Former India batsman Sanjay Manjrekar is a cricket commentator and presenter on TV. @sanjaymanjrekar
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The scoreline of 3-1 is somewhat flattering for England's performance in this series. Let's be honest, they weren't that good. Having said that, India will have to (even if grudgingly) accept and endure yet another overseas series loss and the fact that their overseas record continues to be dismal.
India were a close second in the series, but as we know, no one remembers the guy who came a close second. Everyone remembers and felicitates the guy who came first, the champion.
If India were a champion team, they would have clinched all those crucial opportunities to win not just Tests but series, both in South Africa and in England. In the first Test in South Africa, in Cape Town, they had to get 208 runs to win, and managed just 135. In the first Test in England, at Edgbaston, they had to get 194 to go 1-0 up; they failed there too. In Southampton, on the easiest batting surface of the series, they had to get 245 to win; they fell 61 runs short. And mind you, their current batting line-up is largely made up of batsmen on their second trip to these countries.
The bright side of India's overseas woes after all these years is that they now have only one issue to address and that's their batting. With fitness now ingrained in the Indian cricket culture, and generally among the youth of India, more and more kids are taking up seam bowling and this department looks like it may be healthy for a while. With Ravindra Jadeja and Kuldeep Yadav in the reserves, the spin department too seems well stocked.
Slip-catching is showing promise. In Rishabh Pant and Wriddhiman Saha, India have two good wicketkeeping options. Crucially, this team under Virat Kohli is very good temperamentally - a long-standing weakness for India overseas.
Really, it's only the batting that needs to be sorted. So for the first time in a long, long time, during which India have had these issues of underperformance overseas, they have just one area of their cricket that needs to be repaired: the batting, and specifically batting techniques.
It's basically about finding two batsmen outside the current lot with good defensive techniques against both spin and seam.
Selectors generally go for someone who is scoring heavily at the lower levels. It's imperative that they now look at these batsmen's technique: see if their game is "tainted" by white-ball cricket or whether they can still play back to balls that are short and go forward to balls that are pitched up.
The biggest takeaway from this Test series was how it has been proved beyond doubt that to excel in the oldest format of cricket, you need the old-fashioned virtues - like a sound defensive technique - to succeed.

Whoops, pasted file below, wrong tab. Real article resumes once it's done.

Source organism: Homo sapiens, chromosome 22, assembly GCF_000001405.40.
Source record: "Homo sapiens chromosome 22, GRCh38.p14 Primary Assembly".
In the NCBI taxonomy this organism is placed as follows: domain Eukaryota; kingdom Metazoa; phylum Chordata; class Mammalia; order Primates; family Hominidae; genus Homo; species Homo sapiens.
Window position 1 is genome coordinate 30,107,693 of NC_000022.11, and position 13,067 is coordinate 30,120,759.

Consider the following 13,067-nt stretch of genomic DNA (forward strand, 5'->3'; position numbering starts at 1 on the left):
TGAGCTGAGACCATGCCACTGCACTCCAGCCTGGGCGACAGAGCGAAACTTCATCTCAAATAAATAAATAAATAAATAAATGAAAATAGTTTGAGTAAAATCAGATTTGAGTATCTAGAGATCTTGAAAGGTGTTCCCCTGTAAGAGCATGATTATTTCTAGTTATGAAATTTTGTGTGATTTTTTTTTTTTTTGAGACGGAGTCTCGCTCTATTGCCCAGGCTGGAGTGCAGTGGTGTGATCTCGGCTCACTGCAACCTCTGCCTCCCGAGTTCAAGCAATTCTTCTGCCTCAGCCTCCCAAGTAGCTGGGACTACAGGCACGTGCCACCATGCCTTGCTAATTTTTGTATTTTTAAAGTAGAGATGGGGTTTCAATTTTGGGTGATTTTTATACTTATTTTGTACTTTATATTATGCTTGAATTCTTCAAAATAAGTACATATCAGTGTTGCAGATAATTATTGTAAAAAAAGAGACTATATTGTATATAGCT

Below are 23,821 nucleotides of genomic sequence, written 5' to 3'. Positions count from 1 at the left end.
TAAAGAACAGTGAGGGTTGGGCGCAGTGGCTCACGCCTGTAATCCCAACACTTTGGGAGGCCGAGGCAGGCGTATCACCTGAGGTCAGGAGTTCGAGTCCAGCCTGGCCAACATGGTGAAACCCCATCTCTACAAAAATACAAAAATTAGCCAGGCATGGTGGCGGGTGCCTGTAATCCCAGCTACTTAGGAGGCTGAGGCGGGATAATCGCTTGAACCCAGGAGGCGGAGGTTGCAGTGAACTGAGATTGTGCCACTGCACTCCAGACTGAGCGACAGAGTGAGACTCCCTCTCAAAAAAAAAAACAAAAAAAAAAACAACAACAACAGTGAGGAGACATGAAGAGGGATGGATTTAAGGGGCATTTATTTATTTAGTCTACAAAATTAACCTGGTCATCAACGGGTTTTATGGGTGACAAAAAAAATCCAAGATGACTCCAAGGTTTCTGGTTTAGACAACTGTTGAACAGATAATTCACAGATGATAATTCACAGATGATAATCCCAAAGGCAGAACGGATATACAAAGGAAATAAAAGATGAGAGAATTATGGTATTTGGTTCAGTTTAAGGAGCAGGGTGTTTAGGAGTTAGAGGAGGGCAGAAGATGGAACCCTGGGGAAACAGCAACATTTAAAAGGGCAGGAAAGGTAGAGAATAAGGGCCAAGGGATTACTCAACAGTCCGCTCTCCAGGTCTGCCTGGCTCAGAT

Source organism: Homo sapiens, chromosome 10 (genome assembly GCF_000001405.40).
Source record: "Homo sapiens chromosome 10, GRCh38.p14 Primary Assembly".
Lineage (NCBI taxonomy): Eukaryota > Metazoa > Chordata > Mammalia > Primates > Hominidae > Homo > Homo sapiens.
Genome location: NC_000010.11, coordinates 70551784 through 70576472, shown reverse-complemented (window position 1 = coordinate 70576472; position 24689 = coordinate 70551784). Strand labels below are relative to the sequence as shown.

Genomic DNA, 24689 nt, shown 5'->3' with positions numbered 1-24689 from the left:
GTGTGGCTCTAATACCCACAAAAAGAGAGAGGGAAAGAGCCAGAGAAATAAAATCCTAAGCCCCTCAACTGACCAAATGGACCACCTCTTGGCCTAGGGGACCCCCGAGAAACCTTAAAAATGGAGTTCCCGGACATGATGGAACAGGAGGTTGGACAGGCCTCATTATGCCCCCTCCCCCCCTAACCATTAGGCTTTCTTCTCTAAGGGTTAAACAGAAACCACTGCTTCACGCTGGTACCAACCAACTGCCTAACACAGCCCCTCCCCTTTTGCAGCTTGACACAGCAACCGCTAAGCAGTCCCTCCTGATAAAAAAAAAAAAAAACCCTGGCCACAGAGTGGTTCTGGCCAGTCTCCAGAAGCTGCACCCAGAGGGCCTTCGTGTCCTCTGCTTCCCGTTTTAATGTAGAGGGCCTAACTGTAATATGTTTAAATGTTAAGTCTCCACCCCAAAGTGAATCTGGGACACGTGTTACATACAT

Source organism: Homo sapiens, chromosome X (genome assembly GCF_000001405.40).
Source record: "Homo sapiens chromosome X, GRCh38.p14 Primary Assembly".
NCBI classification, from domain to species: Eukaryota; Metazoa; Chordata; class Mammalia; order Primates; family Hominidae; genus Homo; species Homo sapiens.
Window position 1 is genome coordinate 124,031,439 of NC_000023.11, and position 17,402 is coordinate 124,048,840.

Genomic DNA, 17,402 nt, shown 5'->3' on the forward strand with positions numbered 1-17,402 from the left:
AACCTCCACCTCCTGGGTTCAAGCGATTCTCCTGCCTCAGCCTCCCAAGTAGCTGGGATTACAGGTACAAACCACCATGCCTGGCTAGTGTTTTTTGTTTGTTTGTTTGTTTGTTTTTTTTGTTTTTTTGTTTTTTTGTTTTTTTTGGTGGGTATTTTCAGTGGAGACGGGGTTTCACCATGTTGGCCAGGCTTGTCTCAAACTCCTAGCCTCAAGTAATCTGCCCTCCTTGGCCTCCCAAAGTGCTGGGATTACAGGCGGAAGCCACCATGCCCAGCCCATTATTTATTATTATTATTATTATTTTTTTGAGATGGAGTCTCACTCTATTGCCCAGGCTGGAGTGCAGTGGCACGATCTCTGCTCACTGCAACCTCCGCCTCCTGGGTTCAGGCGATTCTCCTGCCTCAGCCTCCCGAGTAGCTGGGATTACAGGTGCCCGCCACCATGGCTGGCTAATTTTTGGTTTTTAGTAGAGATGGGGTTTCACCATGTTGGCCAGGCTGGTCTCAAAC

For the first couple of Tests the Indian batsmen paid the price for being on the front foot no matter the length of the ball. This is a habit from white-ball cricket and flat pitches, where you can hit through the line to good-length balls that come in one straight line. Also, since the advent of helmets, the fear of the cricket ball hurting you is non-existent, so batsmen are pushing forward all the time.
Another aspect of Test match batting, the vintage ability to leave the ball outside off alone, is vital for batsmen in overseas Tests, where the ball does not come in one straight line all the time. No one bowls on the sixth stump outside off in white-ball cricket - that's where the guideline is for the umpire to call it wide - so batsmen weaned on white-ball cricket are unaccustomed to this line, and with it, also unaccustomed to the art of leaving balls alone.
Once India started leaving more balls outside off alone, they looked less like fish out of water. Kohli managed to survive and then thrive not because he was taking a big stride forward but because he left a lot of balls alone outside off stump.
It was fantastic watching young Sam Curran bat. He is such a natural talent and his success as a batsman is no surprise: he did all that a batman needs to do to succeed in conditions like this. He played the ball under his nose every time, and yes, his batting was about being on the front foot or back, depending on the length of the ball.
So here is what the Indian selectors need to do to solve Indian cricket's overseas problems. Find batsmen who can: 1) leave balls outside off, 2) play the ball close to their bodies with a still bat, and 3) who can play both off the front foot and back foot. In fact, if India had two other such batsmen alongside Kohli in this team, the scoreline would have been 3-1 in their favour.